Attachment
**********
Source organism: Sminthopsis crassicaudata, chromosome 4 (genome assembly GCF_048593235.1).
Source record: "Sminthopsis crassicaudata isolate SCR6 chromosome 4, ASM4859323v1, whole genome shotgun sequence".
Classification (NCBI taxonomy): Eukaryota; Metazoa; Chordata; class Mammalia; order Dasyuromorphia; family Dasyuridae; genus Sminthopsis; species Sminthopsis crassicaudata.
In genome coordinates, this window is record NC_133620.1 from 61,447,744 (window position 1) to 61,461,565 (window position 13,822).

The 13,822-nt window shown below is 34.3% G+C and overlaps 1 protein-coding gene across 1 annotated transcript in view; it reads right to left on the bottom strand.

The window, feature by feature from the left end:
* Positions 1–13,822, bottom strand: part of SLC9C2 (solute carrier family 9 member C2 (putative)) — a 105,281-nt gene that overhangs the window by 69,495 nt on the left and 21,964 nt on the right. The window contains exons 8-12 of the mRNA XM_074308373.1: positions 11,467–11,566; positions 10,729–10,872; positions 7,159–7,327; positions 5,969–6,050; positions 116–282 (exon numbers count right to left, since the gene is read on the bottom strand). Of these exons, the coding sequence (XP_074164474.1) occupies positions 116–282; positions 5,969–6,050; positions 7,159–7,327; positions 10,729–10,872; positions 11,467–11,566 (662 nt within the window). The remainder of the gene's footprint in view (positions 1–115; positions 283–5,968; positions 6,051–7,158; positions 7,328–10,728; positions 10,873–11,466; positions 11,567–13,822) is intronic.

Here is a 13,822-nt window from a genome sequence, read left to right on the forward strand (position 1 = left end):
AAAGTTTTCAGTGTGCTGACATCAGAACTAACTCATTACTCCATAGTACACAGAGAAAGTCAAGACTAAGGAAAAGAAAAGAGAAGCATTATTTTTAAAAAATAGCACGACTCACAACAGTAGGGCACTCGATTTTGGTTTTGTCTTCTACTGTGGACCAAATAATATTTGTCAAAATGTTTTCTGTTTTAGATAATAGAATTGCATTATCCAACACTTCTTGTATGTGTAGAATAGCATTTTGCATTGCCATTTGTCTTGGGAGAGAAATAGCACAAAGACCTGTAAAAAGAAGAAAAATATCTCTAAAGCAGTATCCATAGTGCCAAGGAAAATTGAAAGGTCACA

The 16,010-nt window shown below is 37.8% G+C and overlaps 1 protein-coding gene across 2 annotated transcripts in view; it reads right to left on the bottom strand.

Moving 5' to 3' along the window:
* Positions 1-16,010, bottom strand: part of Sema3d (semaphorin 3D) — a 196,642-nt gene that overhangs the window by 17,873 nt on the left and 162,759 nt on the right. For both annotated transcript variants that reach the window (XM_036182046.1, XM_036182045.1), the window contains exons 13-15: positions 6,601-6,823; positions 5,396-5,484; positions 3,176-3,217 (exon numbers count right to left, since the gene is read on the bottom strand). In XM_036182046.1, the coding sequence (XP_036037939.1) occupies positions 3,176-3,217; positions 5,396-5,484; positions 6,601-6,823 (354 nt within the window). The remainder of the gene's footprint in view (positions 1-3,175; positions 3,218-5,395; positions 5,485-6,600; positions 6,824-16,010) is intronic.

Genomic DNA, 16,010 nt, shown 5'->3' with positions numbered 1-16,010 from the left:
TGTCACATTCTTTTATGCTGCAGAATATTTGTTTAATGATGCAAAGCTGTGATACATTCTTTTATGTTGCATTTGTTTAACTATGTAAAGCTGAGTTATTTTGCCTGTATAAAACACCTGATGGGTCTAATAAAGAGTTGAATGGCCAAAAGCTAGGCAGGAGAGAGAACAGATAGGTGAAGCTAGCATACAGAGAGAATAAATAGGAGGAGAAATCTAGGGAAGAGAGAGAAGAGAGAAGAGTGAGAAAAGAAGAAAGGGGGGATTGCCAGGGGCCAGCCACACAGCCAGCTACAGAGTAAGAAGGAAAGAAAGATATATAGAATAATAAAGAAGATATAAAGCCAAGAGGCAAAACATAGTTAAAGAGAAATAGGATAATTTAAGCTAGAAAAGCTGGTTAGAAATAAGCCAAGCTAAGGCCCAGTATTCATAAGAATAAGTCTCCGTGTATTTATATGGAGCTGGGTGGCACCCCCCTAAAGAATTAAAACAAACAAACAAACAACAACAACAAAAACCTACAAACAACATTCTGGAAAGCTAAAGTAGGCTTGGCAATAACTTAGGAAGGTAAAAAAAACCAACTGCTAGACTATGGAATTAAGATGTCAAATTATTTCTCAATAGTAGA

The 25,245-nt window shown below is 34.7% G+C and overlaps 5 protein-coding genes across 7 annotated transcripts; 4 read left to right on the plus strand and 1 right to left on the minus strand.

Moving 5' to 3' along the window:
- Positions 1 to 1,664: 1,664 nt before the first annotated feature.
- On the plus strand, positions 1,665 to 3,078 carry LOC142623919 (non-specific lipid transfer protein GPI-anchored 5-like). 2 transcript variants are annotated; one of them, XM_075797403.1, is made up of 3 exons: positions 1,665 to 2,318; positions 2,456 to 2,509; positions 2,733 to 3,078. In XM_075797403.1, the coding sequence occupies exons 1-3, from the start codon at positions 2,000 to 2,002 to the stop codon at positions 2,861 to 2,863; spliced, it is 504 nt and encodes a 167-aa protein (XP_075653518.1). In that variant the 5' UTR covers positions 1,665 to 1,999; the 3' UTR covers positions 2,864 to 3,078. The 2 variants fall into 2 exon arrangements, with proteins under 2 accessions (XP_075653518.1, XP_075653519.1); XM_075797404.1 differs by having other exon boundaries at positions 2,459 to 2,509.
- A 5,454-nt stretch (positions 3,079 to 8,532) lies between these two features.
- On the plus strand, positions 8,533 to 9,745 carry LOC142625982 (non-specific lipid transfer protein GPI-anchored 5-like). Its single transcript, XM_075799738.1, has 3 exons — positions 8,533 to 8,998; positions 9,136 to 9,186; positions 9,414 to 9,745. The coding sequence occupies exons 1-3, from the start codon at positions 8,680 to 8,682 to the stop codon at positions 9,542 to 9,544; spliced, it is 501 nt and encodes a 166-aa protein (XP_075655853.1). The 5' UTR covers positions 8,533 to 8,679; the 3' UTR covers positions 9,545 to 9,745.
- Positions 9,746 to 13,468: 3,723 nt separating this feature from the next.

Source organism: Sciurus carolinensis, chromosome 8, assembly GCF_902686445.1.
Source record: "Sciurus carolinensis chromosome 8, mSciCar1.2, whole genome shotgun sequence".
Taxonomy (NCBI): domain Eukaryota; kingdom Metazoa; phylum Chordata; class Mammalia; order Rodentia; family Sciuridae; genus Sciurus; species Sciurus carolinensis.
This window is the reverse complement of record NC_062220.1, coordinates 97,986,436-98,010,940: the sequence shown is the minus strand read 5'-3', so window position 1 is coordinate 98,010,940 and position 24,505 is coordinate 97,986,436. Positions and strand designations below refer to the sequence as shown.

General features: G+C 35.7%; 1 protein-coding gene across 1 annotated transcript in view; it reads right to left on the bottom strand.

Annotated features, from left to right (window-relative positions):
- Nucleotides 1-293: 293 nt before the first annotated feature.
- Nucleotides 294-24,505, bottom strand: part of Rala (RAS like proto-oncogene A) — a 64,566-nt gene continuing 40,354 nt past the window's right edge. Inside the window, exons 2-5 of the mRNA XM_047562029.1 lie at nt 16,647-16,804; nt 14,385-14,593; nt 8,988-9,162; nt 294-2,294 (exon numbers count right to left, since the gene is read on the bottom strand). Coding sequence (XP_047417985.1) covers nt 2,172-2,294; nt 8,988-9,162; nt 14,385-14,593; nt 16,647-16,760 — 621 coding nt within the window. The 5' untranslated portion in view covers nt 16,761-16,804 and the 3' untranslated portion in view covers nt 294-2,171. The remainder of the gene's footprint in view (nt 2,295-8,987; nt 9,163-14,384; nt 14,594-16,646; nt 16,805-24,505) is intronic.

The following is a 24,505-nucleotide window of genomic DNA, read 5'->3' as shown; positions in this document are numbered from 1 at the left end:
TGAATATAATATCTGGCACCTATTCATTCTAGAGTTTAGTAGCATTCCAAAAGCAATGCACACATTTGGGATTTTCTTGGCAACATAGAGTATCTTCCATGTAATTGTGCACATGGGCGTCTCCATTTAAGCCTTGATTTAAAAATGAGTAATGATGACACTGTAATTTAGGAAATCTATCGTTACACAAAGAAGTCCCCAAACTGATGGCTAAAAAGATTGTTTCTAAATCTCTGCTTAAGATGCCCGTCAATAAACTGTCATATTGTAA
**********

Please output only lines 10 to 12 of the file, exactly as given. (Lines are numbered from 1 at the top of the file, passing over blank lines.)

The 16,010-nt window shown below is 37.8% G+C and overlaps 1 protein-coding gene across 2 annotated transcripts in view; it reads right to left on the bottom strand.

Moving 5' to 3' along the window:
* Positions 1-16,010, bottom strand: part of Sema3d (semaphorin 3D) — a 196,642-nt gene that overhangs the window by 17,873 nt on the left and 162,759 nt on the right. For both annotated transcript variants that reach the window (XM_036182046.1, XM_036182045.1), the window contains exons 13-15: positions 6,601-6,823; positions 5,396-5,484; positions 3,176-3,217 (exon numbers count right to left, since the gene is read on the bottom strand). In XM_036182046.1, the coding sequence (XP_036037939.1) occupies positions 3,176-3,217; positions 5,396-5,484; positions 6,601-6,823 (354 nt within the window). The remainder of the gene's footprint in view (positions 1-3,175; positions 3,218-5,395; positions 5,485-6,600; positions 6,824-16,010) is intronic.